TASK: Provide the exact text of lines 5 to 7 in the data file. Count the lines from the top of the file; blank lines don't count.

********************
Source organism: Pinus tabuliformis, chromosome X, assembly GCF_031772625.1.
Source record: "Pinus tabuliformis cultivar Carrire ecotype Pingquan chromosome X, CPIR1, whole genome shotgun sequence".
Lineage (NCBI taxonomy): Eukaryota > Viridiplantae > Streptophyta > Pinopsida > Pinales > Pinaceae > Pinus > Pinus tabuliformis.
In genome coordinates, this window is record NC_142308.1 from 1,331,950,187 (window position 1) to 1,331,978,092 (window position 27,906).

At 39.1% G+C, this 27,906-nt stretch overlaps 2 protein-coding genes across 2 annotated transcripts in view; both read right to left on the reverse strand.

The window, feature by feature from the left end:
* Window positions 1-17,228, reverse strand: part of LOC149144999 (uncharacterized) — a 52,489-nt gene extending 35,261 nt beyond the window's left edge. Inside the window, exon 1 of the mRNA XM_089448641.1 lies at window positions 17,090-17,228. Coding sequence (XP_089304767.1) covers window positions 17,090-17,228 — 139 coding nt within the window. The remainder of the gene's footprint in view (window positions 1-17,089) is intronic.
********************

At 39.1% G+C, this 27,906-nt stretch overlaps 2 protein-coding genes across 2 annotated transcripts in view; both read right to left on the reverse strand.

The window, feature by feature from the left end:
* Window positions 1-17,228, reverse strand: part of LOC149144999 (uncharacterized) — a 52,489-nt gene extending 35,261 nt beyond the window's left edge. Inside the window, exon 1 of the mRNA XM_089448641.1 lies at window positions 17,090-17,228. Coding sequence (XP_089304767.1) covers window positions 17,090-17,228 — 139 coding nt within the window. The remainder of the gene's footprint in view (window positions 1-17,089) is intronic.